You obtain a Request of Information for the hospital records from Ms. Myers, and complete your Receiving Screening, which is unremarkable. Ms. Myers has no medical history (other than the episodes previously described), and no allergies. The mental health screening reveals loneliness and anxiety, and no family/friend support system. She denies depression, suicidal ideation and memory problems. She is engaged in the interview, and becomes visibly anxious when discussing her husband. You explain how to access healthcare at the jail, and tell her that you have made a referral for her to see the provider the following day. You ensure that she understands the information, and document all in her health record. You add Ms. Myers to the Provider’s list for the following day.
The following day Ms. Myers is evaluated in Provider Sick Call. At that time:
No known drug allergies; no known food allergies.
Ms. Myers denies taking any prescribed or street drugs. She sometimes does use Tylenol and Ibuprofen for things like headaches and muscle pain. She has tried using Benadryl to help her sleep, but it does not always work.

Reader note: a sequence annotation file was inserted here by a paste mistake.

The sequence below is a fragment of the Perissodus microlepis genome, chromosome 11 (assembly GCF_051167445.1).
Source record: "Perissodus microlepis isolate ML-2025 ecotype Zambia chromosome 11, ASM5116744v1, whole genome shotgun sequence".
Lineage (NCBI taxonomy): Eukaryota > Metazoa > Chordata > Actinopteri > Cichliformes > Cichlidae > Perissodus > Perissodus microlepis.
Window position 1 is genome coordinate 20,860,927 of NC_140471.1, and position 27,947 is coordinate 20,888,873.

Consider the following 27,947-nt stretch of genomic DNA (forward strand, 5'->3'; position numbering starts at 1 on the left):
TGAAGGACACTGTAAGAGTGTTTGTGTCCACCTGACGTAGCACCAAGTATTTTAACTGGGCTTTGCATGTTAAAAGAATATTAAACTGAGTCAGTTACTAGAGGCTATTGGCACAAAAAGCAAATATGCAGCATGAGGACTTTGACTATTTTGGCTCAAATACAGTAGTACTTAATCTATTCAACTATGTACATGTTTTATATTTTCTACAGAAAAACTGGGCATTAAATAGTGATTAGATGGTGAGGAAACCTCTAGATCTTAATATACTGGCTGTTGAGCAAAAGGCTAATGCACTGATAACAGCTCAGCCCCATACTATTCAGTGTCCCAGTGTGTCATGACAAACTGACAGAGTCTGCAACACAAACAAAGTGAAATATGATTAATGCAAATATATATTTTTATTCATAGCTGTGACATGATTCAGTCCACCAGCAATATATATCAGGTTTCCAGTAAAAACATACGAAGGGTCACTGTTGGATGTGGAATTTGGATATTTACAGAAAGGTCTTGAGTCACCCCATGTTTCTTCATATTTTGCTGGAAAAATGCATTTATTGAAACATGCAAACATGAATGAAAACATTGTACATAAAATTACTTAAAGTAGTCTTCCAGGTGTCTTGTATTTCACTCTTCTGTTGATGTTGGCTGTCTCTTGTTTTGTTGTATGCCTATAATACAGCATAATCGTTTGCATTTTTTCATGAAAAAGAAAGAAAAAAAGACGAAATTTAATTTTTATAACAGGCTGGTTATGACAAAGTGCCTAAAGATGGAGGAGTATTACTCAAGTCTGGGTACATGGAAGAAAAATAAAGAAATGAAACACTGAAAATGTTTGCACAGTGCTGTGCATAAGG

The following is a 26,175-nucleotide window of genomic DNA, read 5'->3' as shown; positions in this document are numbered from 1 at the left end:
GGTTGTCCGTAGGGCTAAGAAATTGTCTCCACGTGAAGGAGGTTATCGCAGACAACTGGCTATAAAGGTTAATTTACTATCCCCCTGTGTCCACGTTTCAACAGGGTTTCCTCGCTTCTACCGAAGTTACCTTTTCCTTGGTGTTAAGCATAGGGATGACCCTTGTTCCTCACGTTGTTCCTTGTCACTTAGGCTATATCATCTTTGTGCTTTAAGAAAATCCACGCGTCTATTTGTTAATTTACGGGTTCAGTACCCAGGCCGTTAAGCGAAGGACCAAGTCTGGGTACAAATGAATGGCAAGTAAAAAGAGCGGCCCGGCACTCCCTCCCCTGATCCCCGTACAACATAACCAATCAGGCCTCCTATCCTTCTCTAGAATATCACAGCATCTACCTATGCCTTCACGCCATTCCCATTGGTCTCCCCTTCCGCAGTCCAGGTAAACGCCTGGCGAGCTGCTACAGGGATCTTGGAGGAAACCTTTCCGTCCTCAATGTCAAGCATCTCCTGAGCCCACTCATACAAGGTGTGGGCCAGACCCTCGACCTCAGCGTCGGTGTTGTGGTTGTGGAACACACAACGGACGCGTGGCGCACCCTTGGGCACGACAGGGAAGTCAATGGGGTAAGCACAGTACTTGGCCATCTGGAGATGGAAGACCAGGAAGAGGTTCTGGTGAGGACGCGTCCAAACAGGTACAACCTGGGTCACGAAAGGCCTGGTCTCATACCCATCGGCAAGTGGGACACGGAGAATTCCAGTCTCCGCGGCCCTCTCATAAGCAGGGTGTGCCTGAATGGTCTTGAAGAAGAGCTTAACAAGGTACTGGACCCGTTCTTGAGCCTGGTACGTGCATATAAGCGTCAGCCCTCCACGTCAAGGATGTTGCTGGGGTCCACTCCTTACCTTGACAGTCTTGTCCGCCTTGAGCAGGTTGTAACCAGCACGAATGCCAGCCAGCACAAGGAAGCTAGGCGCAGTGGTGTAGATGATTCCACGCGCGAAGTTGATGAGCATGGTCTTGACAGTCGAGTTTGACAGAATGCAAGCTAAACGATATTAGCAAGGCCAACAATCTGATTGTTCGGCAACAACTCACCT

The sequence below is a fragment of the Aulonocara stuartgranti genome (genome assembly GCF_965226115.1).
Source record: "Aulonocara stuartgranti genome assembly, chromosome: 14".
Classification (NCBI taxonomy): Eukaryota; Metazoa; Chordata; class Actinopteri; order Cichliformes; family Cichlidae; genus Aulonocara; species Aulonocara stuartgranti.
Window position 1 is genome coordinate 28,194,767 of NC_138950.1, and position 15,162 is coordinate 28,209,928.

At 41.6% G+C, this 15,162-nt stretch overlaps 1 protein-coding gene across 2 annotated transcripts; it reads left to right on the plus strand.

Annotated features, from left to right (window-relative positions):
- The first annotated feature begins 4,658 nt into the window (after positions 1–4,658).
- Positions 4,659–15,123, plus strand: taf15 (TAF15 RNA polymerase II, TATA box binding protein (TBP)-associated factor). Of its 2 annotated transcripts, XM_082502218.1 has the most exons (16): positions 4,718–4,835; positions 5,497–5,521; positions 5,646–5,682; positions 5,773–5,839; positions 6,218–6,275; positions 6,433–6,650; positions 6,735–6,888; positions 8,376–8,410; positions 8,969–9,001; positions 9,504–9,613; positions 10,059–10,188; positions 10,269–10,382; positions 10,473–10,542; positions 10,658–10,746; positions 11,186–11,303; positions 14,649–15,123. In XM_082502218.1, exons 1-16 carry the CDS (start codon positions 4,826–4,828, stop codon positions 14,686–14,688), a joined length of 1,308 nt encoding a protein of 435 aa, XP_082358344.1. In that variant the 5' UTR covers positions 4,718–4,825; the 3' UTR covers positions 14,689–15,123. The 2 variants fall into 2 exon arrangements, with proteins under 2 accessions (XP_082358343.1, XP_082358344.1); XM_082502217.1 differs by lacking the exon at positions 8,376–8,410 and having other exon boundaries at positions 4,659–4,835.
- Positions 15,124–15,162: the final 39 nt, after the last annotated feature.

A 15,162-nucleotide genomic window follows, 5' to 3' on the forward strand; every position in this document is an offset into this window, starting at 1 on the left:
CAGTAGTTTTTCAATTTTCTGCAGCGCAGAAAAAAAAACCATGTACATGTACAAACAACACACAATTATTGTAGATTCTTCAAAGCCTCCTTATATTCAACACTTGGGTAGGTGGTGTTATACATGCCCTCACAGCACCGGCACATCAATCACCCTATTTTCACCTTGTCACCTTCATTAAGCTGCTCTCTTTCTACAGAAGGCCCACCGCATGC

Review of Systems
Her ROS is negative for fever, night sweats, weight loss, loss of appetite, loss of energy, loss of concentration, lack of or excessive sleep, loss of interest, skipped heart beats, extremity swelling, wheezing, cough, nocturia/orthopnea, and heartburn.
Vitals: T 97.8°F; P 115; R 18; BP 118/76; HT 5’6”, WT 145 lbs, BMI 23.4.
General: Well-developed, well-nourished woman appearing stated age. Cooperative with exam but anxious-appearing at times.
Eyes: PERRLA. Conjunctiva and sclera clear, no injection or exudate.
Neurologic: Cranial nerves II to XII intact. Gait steady. Hand-grasps, pedal pressure bilaterally equal and strong. Deep tendon reflexes intact.
ENT/Mouth: Ear canals clear, TMs pearly gray, intact with normal light reflex. No nasal deformity, pharynx without erythema or exudate.
Neck: No thyromegaly, nodules, bruits, or adenopathy noted.
Heart: S1, S2; RRR; no murmurs, gallops, rubs, or clicks auscultated; Chest non-tender to palpation.
Lungs: Clear to auscultation bilaterally without adventitious sounds; symmetric expansion.
Abdomen: +BS all quadrants, soft, non-tender to palpation; non-distended, no masses, no scars, no hepatomegaly.
Extremities: Pulses 2+ and equal; no tenderness, redness, swelling or varicosities noted.